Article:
34 Wn.2d 342, CHARLES WILLSON FRANKLIN et al., Appellants, v. GEORGE J. FISCHER et al., Respondents

[No. 30992. Department One.      Supreme Court.      July 29, 1949.]

CHARLES WILLSON FRANKLIN et al., Appellants, v. GEORGE J.
           FISCHER et al., Respondents.1

[1] LANDLORD AND TENANT - LEASES - MODIFICATION - EVIDENCE - SUFFICIENCY. On an issue as to whether a lease of a service station and other premises had been orally modified, prior to the assignment thereof, so as to render inoperative a clause relating to minimum rental, held that the evidence does not preponderate against the finding of the trial court that the lease had been so modified.

[2] SAME - LEASES - MODIFICATION - CONSIDERATION. An oral modification of a lease rendering inoperative a clause relating to minimum rental, made prior to an assignment of the lease, was supported by sufficient consideration on the part of the assignees, where it appears that they paid $3,000 to the original lessees and took over the property, and that they would not have done so if the lessors had not agreed to the modification, the consideration consisting of the detriment to the assignees in paying such amount and taking over the property; since a consideration may consist as well in a detriment to the person to whom a promise is made as in a benefit to the other party.

[3] FRAUDS, STATUTE OF - OPERATION AND EFFECT - PERFORMANCE. Where an oral agreement to modify a lease was completely performed, the agreement was thereby removed from the operation of the statute of frauds.

[4] PLEADING - AMENDMENT - AMENDING ANSWERS TO PRESENT NEW DEFENSE - DISCRETION OF COURT. In an action to cancel a lease for the nonpayment of the minimum rental provided for therein, it was within the discretion of the trial court to permit the defendants to amend their answer to present the defense of an oral modification of the lease which rendered inoperative the clause thereof relating to minimum rental.


1 Reported in 208 P. (2d) 902.

[6] See 89 A. L. R. 1525; 32 Am. Jur. 587.

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[5] APPEAL AND ERROR - PRESERVATION OF GROUNDS - ISSUES AND QUESTIONS IN LOWER COURT - NECESSITY OF PRESENTATION. A theory which was not presented to the trial court will not be considered on appeal.

[6] LANDLORD AND TENANT - LEASES - ACTIONS FOR BREACH - REASONABLE TIME TO REPAIR. A lessee, before he can recover any damages from a lessor for breach of a covenant to keep in repair, must establish timely notice to the lessor of the need for repairs and that the lessor failed to make them within a reasonable time under the circumstances.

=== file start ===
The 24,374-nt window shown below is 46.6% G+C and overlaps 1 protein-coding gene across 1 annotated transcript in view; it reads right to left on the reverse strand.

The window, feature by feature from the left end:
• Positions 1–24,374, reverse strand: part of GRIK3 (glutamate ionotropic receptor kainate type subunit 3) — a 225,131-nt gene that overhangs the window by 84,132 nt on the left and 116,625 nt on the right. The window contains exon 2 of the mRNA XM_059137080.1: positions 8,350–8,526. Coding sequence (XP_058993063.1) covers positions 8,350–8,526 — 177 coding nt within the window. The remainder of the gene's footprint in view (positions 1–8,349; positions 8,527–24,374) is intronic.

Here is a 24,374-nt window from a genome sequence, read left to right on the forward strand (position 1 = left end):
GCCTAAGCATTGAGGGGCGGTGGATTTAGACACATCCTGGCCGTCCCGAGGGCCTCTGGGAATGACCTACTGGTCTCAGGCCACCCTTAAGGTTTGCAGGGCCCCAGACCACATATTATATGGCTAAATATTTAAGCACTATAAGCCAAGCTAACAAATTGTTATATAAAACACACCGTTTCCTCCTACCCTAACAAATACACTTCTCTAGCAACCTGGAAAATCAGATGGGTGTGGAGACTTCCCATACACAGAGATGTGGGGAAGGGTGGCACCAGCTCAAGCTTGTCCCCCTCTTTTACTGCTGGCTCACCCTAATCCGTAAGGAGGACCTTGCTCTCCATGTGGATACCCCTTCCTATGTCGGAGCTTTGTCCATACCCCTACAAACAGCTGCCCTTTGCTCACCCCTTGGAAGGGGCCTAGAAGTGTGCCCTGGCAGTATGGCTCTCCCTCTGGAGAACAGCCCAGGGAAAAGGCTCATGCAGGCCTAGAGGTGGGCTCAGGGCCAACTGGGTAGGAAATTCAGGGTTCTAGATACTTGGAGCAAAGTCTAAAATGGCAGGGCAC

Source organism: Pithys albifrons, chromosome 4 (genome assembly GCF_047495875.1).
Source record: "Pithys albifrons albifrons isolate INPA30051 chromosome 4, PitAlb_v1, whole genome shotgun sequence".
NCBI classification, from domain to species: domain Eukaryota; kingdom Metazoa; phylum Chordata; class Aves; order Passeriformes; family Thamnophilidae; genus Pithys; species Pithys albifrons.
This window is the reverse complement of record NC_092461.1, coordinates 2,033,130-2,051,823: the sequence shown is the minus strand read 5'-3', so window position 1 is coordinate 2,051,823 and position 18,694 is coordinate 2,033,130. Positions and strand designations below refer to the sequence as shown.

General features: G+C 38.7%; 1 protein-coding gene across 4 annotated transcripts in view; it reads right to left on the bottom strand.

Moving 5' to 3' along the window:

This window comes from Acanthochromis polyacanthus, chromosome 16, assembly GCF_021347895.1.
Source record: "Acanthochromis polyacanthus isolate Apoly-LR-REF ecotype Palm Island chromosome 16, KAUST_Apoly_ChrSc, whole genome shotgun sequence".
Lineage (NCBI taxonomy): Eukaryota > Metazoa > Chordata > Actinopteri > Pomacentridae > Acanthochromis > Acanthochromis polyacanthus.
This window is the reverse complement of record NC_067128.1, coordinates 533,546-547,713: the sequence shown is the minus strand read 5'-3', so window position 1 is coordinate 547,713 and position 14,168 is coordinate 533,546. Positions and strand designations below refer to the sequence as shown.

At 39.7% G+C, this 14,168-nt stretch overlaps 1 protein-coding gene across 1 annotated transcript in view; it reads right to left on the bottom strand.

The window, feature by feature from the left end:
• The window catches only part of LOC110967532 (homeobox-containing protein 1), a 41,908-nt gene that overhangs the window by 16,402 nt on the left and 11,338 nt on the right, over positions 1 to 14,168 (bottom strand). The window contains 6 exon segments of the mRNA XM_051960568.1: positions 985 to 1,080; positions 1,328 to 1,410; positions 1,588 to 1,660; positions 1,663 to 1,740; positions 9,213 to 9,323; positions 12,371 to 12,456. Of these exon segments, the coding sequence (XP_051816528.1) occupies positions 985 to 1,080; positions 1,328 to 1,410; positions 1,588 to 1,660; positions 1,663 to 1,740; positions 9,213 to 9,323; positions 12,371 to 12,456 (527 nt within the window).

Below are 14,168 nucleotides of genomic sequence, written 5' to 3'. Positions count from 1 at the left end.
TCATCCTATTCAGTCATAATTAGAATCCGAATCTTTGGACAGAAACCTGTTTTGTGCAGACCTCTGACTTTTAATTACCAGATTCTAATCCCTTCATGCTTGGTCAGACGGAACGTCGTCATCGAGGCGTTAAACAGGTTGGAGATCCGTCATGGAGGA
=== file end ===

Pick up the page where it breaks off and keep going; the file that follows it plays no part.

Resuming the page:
[7] SAME - LEASES - ACTIONS FOR BREACH - ATTORNEY'S FEES. Where a lease provided that, in any action between the parties on the lease, a reasonable attorney's fee should be made a part of the recoverable cost in favor of the successful party, and the lessors brought an action to cancel the lease and asked for an attorney's fee of $350, such amount will be held to be a reasonable attorney's fee to be awarded to the lessees when they prevailed in the action.

[8] SAME. Such a provision will be held to contemplate an attorney's fee in the superior court only, and not an attorney's fee in the supreme court on appeal.

[9] COSTS - ON APPEAL - PREVAILING PARTY. Parties who prevailed on the major issues involved in an appeal, although they did not prevail in entirety, are entitled to their costs on appeal.

Appeal from a judgment of the superior court for Grant county, Hunter, J., entered February 10, 1949, in favor of the defendants, in an action to cancel a lease and recover possession, and for damages. Modified.

Crollard & Crollard, for appellants.

Lloyd D. Cunningham, for respondents.

HILL, J. -

This is an action to cancel a lease and recover possession of leased premises, and for rentals due under the lease, with a cross-complaint asking for damages against the lessors for their failure to keep the premises in repair.

The leased premises consist of a service station, restaurant, and tourist cabins. By article 3, the lessee was to pay, as "full rental for the premises during the effective term of this Lease": a gallonage charge for the use of the "automotive equipment, pumps and like items of personal property"; thirty-five per cent of the gross receipts from the tourist cabins, for the use thereof; fifty per cent of the gross receipts of the Wurlitzer phonograph and

 344    FRANKLIN v. FISCHER.      [34 Wn. (2d)